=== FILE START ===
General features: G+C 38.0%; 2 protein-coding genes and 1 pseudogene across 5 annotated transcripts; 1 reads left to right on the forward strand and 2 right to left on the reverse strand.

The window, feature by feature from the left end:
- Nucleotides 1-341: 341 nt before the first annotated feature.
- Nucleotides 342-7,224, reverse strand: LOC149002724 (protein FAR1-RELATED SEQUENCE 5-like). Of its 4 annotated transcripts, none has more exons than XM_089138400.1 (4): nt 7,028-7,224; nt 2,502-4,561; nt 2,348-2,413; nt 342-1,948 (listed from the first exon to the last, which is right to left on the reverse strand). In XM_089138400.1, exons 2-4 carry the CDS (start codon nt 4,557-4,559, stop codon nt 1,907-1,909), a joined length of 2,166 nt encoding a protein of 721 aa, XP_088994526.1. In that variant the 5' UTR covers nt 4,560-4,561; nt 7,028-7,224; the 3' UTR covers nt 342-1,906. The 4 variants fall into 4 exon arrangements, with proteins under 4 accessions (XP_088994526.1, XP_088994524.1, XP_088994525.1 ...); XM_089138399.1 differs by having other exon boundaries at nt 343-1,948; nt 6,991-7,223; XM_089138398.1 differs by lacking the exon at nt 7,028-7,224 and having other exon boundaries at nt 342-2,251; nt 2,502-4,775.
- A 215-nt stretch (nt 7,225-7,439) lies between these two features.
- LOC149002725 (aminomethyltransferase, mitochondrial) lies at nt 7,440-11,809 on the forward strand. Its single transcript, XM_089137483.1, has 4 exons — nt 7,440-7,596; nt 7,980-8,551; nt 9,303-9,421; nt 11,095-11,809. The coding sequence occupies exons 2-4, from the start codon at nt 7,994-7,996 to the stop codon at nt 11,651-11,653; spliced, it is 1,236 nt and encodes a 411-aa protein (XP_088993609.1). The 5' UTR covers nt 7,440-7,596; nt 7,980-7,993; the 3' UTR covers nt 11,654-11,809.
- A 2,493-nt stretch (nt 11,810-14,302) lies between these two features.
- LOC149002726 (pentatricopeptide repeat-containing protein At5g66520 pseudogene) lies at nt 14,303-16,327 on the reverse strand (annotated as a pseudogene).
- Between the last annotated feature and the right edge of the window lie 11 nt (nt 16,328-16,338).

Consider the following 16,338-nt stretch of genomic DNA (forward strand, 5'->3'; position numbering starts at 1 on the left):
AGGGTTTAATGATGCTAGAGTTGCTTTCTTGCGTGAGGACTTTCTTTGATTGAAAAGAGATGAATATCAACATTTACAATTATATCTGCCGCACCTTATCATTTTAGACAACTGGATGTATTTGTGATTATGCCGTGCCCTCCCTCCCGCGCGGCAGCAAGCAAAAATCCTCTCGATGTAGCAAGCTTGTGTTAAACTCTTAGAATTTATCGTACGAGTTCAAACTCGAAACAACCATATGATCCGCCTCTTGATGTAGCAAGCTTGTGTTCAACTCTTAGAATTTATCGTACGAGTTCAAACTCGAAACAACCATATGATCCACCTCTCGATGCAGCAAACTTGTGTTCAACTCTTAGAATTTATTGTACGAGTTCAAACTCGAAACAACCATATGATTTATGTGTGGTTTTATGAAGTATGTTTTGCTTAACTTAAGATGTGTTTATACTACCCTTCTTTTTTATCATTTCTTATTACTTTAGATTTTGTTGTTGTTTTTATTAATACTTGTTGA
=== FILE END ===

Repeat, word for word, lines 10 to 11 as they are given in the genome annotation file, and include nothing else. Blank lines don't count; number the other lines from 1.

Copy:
Consider the following 16,338-nt stretch of genomic DNA (forward strand, 5'->3'; position numbering starts at 1 on the left):
AGGGTTTAATGATGCTAGAGTTGCTTTCTTGCGTGAGGACTTTCTTTGATTGAAAAGAGATGAATATCAACATTTACAATTATATCTGCCGCACCTTATCATTTTAGACAACTGGATGTATTTGTGATTATGCCGTGCCCTCCCTCCCGCGCGGCAGCAAGCAAAAATCCTCTCGATGTAGCAAGCTTGTGTTAAACTCTTAGAATTTATCGTACGAGTTCAAACTCGAAACAACCATATGATCCGCCTCTTGATGTAGCAAGCTTGTGTTCAACTCTTAGAATTTATCGTACGAGTTCAAACTCGAAACAACCATATGATCCACCTCTCGATGCAGCAAACTTGTGTTCAACTCTTAGAATTTATTGTACGAGTTCAAACTCGAAACAACCATATGATTTATGTGTGGTTTTATGAAGTATGTTTTGCTTAACTTAAGATGTGTTTATACTACCCTTCTTTTTTATCATTTCTTATTACTTTAGATTTTGTTGTTGTTTTTATTAATACTTGTTGA